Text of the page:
I know it’s been a busy winter when I don’t get around to making choucroute garnie until March. This Alsatian classic—one of the world’s great regional dishes—is usually one of the first cold weather dishes I make each year. But I didn’t get around to it until last night, despite my recipe for Shortcut Choucroute, a pared-back, slimmed-down bastardization of the more sophisticated traditional recipe, but a much less inventive bastardization than Grace Parisi’s awesome Choucroute Bread Pudding.

Each time I make this recipe I eliminate a step or an ingredient and tailor it a little closer to how I like my choucroute (more mustard, fewer potatoes and whole sausages, NO hot dogs). It’s now very close to a one-pot, everything-in-at-once meal.

Shortcut Choucroute Garnie
6 servings
4 sprigs flat-leaf parsley
4 sprigs fresh thyme
10 juniper berries
15 black peppercorns
4 cloves
2 bay leaves
3 garlic cloves, peeled and smashed
2 tablespoons vegetable oil
2 pounds assorted smoked or precooked sausages (such as weisswurst, bratwurst, kielbasa, andouille, knackwurst or bauernwurst), cut into 1/2-inch rounds
1/3 pound smoked bacon, cut crosswise into 1/4-inch-thick strips
1 large yellow onion, thinly sliced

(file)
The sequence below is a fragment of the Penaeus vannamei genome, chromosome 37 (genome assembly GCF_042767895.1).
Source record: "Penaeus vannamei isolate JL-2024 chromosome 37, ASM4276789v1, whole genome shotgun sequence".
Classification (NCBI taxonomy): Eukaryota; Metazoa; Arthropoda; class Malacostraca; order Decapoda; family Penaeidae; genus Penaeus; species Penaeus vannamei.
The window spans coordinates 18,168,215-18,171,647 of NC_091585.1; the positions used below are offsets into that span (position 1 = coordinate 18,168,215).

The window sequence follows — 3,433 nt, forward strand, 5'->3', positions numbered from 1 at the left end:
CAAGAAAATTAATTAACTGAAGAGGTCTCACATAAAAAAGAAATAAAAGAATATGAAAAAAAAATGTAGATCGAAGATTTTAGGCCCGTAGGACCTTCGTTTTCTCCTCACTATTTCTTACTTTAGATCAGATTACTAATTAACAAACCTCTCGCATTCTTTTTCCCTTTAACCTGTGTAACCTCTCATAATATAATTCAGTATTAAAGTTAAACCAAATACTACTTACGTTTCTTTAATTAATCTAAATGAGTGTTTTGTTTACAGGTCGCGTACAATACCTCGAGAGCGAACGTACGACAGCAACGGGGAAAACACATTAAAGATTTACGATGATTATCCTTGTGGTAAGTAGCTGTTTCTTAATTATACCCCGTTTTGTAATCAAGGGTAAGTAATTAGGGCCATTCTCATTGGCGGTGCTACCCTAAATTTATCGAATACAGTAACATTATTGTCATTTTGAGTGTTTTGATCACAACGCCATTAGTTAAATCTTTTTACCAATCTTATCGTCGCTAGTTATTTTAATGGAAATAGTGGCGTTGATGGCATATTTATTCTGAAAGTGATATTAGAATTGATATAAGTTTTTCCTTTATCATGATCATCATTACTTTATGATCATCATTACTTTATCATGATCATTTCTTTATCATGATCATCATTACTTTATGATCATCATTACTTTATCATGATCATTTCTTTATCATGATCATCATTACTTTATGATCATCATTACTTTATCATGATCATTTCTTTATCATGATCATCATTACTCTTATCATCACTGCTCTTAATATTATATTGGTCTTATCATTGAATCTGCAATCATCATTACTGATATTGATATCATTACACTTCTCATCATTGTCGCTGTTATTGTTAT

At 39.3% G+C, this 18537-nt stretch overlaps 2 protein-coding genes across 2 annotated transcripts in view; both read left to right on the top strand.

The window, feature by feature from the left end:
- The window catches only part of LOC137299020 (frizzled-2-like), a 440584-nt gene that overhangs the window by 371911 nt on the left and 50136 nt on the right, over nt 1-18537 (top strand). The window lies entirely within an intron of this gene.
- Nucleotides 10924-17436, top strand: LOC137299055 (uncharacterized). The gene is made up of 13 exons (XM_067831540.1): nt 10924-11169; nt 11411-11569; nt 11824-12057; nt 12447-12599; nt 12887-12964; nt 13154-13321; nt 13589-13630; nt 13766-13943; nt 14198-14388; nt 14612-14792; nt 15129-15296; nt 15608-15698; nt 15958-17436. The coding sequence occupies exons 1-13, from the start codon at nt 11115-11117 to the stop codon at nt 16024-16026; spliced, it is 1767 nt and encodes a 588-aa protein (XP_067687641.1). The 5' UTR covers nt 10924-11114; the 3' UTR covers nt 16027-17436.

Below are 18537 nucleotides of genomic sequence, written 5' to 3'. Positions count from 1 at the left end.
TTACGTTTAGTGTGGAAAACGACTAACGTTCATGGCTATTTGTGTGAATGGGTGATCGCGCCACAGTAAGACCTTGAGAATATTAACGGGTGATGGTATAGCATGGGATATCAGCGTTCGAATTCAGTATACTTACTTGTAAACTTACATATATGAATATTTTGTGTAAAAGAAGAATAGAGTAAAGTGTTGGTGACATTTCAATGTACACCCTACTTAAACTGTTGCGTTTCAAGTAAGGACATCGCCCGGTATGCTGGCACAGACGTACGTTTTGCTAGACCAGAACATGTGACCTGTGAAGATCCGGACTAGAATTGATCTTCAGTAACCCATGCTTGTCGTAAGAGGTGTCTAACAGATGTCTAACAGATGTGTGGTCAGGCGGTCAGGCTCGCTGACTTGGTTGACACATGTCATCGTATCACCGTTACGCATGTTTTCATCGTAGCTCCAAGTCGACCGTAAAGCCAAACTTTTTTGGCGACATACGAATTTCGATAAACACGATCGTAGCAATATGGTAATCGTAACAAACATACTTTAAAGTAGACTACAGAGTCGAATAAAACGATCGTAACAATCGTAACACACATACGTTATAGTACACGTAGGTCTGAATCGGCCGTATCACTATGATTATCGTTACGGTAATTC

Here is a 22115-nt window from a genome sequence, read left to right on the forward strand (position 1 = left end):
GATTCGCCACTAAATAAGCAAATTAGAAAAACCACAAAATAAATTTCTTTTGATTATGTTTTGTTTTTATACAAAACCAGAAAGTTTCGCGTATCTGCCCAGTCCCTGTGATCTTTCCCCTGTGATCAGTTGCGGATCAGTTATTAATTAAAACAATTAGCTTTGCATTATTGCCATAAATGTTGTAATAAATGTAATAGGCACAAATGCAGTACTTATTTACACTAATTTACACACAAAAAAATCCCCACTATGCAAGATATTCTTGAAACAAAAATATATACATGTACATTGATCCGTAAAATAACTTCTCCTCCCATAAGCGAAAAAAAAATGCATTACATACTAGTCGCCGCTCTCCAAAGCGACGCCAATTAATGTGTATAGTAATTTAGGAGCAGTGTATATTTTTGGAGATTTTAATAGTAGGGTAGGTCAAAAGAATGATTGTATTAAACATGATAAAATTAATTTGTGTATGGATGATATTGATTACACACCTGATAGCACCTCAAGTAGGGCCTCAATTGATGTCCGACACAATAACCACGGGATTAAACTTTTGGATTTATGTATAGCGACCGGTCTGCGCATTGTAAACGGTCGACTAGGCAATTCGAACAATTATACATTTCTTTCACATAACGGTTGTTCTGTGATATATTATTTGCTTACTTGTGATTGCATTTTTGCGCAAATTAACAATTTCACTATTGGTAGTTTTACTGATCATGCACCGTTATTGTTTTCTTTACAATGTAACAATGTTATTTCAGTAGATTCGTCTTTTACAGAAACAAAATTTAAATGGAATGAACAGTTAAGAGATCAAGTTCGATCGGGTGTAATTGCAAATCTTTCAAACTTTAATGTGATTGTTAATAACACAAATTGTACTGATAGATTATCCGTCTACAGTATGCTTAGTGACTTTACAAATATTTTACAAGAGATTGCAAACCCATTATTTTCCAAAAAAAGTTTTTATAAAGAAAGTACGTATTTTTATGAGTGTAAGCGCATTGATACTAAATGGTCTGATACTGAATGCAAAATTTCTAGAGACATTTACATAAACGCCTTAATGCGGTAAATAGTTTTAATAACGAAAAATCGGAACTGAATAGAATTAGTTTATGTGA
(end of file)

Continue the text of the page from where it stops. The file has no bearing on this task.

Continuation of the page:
7 cups sauerkraut, rinsed well and drained
1 smoked ham shank or ham hocks
3 cups Alsatian Riesling (or other dry white wine)
1 cup chicken stock
1/4 cup gin
2 tablespoons grainy mustard
2 pounds waxy potatoes, peeled and cut into 1/2-inch rounds
Crusty bread and assorted mustards, for serving

1. Combine the first seven ingredients in a piece of cheesecloth and tie into a sachet.
2. Heat the oil in a Dutch oven. Add the sliced sausages and cook over moderately high heat, turning once, until browned on both sides, about 6 minutes. Transfer the sausages to a plate.
3. Add the bacon to the skillet and cook until it begins to brown, about 5 minutes. Add the onion and cook until soft. Add the sauerkraut and toss well. Bury the ham hock, and herb sachet in the mixture. Return the sausages to the pot. Add the wine, chicken stock, gin and mustard and bring to a simmer. Cover the pot and simmer gently over low heat until the meat on the ham shank is very tender, about 2 hours.
3. Submerge the potatoes in the sauerkraut and simmer, uncovered, until the potatoes are tender, about 30 minutes. Serve immediately with bread and plenty of mustard.